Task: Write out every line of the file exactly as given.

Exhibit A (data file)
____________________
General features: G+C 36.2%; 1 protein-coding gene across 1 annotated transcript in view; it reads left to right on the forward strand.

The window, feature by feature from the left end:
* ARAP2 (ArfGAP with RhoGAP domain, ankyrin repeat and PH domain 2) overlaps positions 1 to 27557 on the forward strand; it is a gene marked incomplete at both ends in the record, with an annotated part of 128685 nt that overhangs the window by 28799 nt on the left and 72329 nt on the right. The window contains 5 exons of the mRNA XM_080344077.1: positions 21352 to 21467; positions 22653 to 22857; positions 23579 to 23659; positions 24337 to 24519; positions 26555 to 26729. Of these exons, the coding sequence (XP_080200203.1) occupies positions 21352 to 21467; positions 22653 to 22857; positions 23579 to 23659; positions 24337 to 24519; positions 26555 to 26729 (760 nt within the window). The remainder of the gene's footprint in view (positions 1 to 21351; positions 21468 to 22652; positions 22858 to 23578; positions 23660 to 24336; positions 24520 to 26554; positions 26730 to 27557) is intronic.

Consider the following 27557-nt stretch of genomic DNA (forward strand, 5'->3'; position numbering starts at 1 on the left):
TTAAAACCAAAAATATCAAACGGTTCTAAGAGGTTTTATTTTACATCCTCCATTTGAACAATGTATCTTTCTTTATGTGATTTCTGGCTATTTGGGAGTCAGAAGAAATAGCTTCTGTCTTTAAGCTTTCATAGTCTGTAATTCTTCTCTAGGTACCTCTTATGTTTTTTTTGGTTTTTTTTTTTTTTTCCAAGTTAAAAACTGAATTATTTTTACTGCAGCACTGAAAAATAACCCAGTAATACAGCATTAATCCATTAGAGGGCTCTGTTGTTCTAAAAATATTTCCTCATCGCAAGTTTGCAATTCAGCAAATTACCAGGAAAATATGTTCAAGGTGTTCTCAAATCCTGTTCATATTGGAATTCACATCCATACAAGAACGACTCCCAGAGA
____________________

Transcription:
General features: G+C 36.2%; 1 protein-coding gene across 1 annotated transcript in view; it reads left to right on the forward strand.

The window, feature by feature from the left end:
* ARAP2 (ArfGAP with RhoGAP domain, ankyrin repeat and PH domain 2) overlaps positions 1 to 27557 on the forward strand; it is a gene marked incomplete at both ends in the record, with an annotated part of 128685 nt that overhangs the window by 28799 nt on the left and 72329 nt on the right. The window contains 5 exons of the mRNA XM_080344077.1: positions 21352 to 21467; positions 22653 to 22857; positions 23579 to 23659; positions 24337 to 24519; positions 26555 to 26729. Of these exons, the coding sequence (XP_080200203.1) occupies positions 21352 to 21467; positions 22653 to 22857; positions 23579 to 23659; positions 24337 to 24519; positions 26555 to 26729 (760 nt within the window). The remainder of the gene's footprint in view (positions 1 to 21351; positions 21468 to 22652; positions 22858 to 23578; positions 23660 to 24336; positions 24520 to 26554; positions 26730 to 27557) is intronic.

Consider the following 27557-nt stretch of genomic DNA (forward strand, 5'->3'; position numbering starts at 1 on the left):
TTAAAACCAAAAATATCAAACGGTTCTAAGAGGTTTTATTTTACATCCTCCATTTGAACAATGTATCTTTCTTTATGTGATTTCTGGCTATTTGGGAGTCAGAAGAAATAGCTTCTGTCTTTAAGCTTTCATAGTCTGTAATTCTTCTCTAGGTACCTCTTATGTTTTTTTTGGTTTTTTTTTTTTTTTCCAAGTTAAAAACTGAATTATTTTTACTGCAGCACTGAAAAATAACCCAGTAATACAGCATTAATCCATTAGAGGGCTCTGTTGTTCTAAAAATATTTCCTCATCGCAAGTTTGCAATTCAGCAAATTACCAGGAAAATATGTTCAAGGTGTTCTCAAATCCTGTTCATATTGGAATTCACATCCATACAAGAACGACTCCCAGAGA